This Romanian Castle Hosts A Unique Under The Radar Concours
Photography by Alex Sobran
I’m guessing you haven’t heard of the Sinaia Concours d’Elegance. Lately it seems like any town with a traffic light is hosting their own concours, so unless you’re marking up your calendar with Romanian car shows it likely passed by you unnoticed. Also, 2017 marked only the seventh iteration since the event’s rejuvenation in 2011 (its history extends back to the ‘30s, but it was mostly dormant following those early versions), so nobody’s losing any cred for not being up-to-date on the automotive happenings in the town of Sinaia. The point I’m attempting to make is it’s a smaller affair than the big shows, and its cachet understandably has some catching up to do.
Here is where I might say something about how you’re missing out on a great weekend and why it should be “on your bucket list,” but the reality is that you’re going to see a far better selection of cars at the established Villa d’Estes and Pebble Beaches of the world. A plane ticket to Lake Como or Monterey will give you all the multi-million-dollar metal you can handle, but what you won’t get at those big brand name shows is the spirit and gumption that I found at this one. So maybe you should add it to the to-dos, just not for the same reasons as the rest.
The location—Peles Castle—can contest any visage of opulence outside of Monaco, so in that regard Sinaia was similar to other celebrated concours venues, but it was the people in attendance that created the kind of atmosphere conspicuously missing elsewhere, and it comes down to enthusiasm. We use that word a lot, because there is certainly a lot of it swirling around the cars and stories that compel us, but I’ve rarely seen such an unfiltered amount of it. Rather than throngs of people who might prefer being seen to being a spectator, the crowd here was predominantly made up of families; parents and children in matching smiles surrounded every car that rolled in, from humble Dacias to pristine V16 Cadillacs.
The owners hovered around their prides and joys in the typical fashion too, but engaging with them led to agendaless conversations about their cars, their histories, and often their interest in your opinions instead of the all too common barely-veiled game of oneupmanship that you never intended to play in the first place. You know what I’m talking about, so the absence of these weird “come talk to me about my car, but be ready to be condescended to about it” attitudes was not only refreshing, but energizing; I think I made a few people’s days by being the interested American wanting to know what compelled them to import an Impala or Corvette into Romania, but I know for certain that their responses made mine. All of my questions were met with massive smiles and that kind of flustered jumble of stories that excitement tries to spit out all at once. Put simply, it was happiness. A happiness to trade tales, to educate and to learn, and to just share the nebulous joy of spending a sunny summer Sunday bullshitting about cars.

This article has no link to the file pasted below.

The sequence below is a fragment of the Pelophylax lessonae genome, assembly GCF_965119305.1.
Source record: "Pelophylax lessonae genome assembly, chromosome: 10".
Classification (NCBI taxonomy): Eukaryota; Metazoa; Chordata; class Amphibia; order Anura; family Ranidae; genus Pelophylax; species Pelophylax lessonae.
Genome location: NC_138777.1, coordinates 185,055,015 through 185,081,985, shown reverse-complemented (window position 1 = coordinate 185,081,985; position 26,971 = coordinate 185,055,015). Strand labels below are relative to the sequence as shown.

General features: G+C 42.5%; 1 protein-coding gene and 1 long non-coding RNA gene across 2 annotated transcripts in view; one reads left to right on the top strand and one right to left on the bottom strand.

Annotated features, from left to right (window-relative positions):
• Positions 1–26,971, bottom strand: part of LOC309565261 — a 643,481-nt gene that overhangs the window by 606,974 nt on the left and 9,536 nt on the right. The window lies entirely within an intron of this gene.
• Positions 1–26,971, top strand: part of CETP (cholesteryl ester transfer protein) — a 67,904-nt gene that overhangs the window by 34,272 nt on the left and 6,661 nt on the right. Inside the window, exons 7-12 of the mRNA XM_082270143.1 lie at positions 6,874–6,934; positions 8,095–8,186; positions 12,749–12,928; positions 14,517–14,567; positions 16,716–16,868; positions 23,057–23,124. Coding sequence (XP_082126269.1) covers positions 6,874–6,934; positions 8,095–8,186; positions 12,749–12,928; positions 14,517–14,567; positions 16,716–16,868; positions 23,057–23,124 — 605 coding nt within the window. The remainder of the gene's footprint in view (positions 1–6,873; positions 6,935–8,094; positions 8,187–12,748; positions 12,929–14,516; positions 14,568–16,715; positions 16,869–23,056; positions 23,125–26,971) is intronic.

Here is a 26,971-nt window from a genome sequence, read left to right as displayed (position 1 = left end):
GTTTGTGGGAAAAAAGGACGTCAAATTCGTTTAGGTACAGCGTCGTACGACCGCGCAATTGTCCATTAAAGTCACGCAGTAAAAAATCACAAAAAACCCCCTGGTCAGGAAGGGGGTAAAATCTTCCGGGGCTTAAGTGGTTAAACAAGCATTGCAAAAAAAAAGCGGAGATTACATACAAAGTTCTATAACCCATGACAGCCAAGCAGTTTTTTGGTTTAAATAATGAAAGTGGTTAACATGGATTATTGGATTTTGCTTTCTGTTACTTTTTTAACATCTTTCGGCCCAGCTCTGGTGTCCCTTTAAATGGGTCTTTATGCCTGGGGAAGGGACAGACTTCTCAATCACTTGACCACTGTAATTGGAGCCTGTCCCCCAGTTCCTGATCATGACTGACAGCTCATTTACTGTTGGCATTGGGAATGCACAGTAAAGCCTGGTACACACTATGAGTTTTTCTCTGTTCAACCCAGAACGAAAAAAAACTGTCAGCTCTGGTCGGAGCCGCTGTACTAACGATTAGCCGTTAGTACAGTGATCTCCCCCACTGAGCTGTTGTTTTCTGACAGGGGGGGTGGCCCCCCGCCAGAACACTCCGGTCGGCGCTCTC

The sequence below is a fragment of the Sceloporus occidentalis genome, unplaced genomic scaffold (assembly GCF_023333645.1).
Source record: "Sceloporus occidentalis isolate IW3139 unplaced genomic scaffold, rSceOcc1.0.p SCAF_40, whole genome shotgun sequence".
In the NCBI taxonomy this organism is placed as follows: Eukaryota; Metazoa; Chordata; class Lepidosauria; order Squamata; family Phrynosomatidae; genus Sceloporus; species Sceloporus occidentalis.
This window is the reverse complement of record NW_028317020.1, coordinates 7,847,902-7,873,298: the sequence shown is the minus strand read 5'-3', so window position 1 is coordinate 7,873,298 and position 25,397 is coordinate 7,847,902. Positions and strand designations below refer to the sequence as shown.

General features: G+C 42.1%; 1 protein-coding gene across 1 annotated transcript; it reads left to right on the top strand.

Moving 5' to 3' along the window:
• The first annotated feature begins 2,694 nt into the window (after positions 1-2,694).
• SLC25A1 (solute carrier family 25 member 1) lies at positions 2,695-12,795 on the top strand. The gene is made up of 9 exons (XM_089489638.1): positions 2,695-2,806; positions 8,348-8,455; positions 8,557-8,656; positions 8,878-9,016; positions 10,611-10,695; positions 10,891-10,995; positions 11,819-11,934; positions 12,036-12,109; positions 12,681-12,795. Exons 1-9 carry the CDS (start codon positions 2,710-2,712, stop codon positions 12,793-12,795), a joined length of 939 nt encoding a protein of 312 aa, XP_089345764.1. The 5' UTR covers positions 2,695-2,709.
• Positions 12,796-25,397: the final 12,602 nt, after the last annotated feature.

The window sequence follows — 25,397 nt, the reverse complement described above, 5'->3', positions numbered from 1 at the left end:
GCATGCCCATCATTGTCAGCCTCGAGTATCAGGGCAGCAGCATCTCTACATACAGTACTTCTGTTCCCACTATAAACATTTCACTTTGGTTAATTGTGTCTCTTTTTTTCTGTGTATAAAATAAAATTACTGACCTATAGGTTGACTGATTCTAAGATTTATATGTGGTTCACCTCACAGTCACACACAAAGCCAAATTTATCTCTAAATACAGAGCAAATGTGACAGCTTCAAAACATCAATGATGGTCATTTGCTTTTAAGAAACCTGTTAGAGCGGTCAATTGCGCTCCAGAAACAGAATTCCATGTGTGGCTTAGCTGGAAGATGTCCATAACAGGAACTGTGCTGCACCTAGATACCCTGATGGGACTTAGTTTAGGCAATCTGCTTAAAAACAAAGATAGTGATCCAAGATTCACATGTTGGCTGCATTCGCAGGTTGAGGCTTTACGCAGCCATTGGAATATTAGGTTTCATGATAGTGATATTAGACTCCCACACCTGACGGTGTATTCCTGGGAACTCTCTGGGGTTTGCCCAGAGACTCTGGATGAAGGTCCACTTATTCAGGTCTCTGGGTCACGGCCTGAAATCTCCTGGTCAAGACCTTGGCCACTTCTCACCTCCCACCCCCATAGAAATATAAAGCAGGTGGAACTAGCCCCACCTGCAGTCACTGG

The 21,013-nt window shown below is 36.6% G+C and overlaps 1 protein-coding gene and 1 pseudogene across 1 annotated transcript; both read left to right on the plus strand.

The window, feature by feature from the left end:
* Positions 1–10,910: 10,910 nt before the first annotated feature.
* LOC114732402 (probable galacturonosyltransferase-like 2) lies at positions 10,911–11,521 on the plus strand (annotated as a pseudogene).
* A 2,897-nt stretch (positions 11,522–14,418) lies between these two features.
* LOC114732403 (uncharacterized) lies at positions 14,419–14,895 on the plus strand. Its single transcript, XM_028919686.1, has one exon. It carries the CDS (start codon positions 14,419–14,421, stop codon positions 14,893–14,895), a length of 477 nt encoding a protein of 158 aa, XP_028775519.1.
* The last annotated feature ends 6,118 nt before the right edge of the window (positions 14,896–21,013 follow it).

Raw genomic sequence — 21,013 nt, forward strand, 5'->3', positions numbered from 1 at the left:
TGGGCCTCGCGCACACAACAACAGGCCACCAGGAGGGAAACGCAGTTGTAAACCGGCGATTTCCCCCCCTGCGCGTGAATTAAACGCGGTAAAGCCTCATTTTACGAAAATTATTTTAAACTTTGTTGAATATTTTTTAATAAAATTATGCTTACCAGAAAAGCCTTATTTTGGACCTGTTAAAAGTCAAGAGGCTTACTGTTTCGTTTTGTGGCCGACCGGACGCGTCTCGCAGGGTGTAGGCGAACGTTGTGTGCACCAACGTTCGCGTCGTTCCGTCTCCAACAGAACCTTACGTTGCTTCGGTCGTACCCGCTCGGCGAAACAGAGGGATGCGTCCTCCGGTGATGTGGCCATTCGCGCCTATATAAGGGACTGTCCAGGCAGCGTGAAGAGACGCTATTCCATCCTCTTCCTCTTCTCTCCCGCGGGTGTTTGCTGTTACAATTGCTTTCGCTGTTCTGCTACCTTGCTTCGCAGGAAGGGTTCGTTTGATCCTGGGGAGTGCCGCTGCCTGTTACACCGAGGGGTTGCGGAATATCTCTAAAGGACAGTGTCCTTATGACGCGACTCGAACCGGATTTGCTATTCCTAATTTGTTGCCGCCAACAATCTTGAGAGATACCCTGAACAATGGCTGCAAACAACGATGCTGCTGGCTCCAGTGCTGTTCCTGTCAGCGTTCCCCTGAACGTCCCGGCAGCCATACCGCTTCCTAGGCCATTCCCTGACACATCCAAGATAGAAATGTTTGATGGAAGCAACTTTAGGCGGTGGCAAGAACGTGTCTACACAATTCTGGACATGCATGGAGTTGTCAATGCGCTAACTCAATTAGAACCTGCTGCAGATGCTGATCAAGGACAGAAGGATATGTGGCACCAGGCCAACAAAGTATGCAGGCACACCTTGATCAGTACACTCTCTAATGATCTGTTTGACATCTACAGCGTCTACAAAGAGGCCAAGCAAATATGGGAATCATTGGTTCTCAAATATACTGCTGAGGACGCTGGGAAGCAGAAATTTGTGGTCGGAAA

And speaking of the cars, the show didn’t disappoint in that regard either. I won’t pretend the entry list could contest the likes of Amelia Island’s, but let’s reconsider what the metrics are for a moment. What’s more important: monetary value or emotional? Is a Ferrari 250 decidedly better than a panel van made by a communist-controlled company borrowing plans from the French? In so many ways, yes, it is, but which one would you want to talk to the owner about? Maybe it’s still the Ferrari, and I can’t blame you, but when it comes to these legends their stories have been told time and time again, and seeing them at a concours can sometimes feel more like checking items off a list than any kind of deity-meeting experience it’s chalked up to be. Personally, I’d rather bend my steps toward the Eldorado and its cowboy-hatted owner who’s working on his English.
It wasn’t just cars from the “relatable” category either though. For starters, the Țiriac Collection (more on that to come soon) brought a 1939 Cadillac Series 90 V16 with a serious dust allergy, there was an ultra-rare Chapron-bodied Citroën in the crowd, a smattering of pre-war survivors including the short-lived Ego 4/14, and BMW even brought one of their Mille Miglia 328s along as well.
Its presence in Sinaia was noteworthy beyond the machine’s rarity and pedigree. The reason for this is a 98-year-old Romanian race car driver named Marin Dumitrescu. Here is an interesting man: he was a multi-time moto, rally, hillclimb, sprint, and circuit racing champion who was more or less stuck in his country for the majority of his career behind the Iron Curtain. That didn’t prevent him from getting some seat time in the 328 in period though, and to see him in 2017, still very much “all there” mentally, reunited with the machine he was so successful with in his youth was touching, emotional, and a reaffirmation that these shows and events and gatherings and meetings and whatever else you want to call them should be judged on their character and not their exclusivity.